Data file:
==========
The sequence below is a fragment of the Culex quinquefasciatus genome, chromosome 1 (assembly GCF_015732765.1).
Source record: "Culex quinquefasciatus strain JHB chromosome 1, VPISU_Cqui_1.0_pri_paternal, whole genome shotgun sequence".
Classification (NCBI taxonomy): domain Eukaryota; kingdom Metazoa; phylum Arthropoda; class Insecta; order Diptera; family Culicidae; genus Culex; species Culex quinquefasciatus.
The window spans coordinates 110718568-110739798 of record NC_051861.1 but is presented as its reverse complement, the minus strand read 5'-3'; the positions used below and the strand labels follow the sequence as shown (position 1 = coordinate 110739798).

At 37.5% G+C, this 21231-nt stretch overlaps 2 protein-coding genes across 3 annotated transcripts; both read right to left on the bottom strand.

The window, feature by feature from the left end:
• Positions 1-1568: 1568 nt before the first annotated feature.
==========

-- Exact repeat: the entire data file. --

The sequence below is a fragment of the Culex quinquefasciatus genome, chromosome 1 (assembly GCF_015732765.1).
Source record: "Culex quinquefasciatus strain JHB chromosome 1, VPISU_Cqui_1.0_pri_paternal, whole genome shotgun sequence".
Classification (NCBI taxonomy): domain Eukaryota; kingdom Metazoa; phylum Arthropoda; class Insecta; order Diptera; family Culicidae; genus Culex; species Culex quinquefasciatus.
The window spans coordinates 110718568-110739798 of record NC_051861.1 but is presented as its reverse complement, the minus strand read 5'-3'; the positions used below and the strand labels follow the sequence as shown (position 1 = coordinate 110739798).

At 37.5% G+C, this 21231-nt stretch overlaps 2 protein-coding genes across 3 annotated transcripts; both read right to left on the bottom strand.

The window, feature by feature from the left end:
• Positions 1-1568: 1568 nt before the first annotated feature.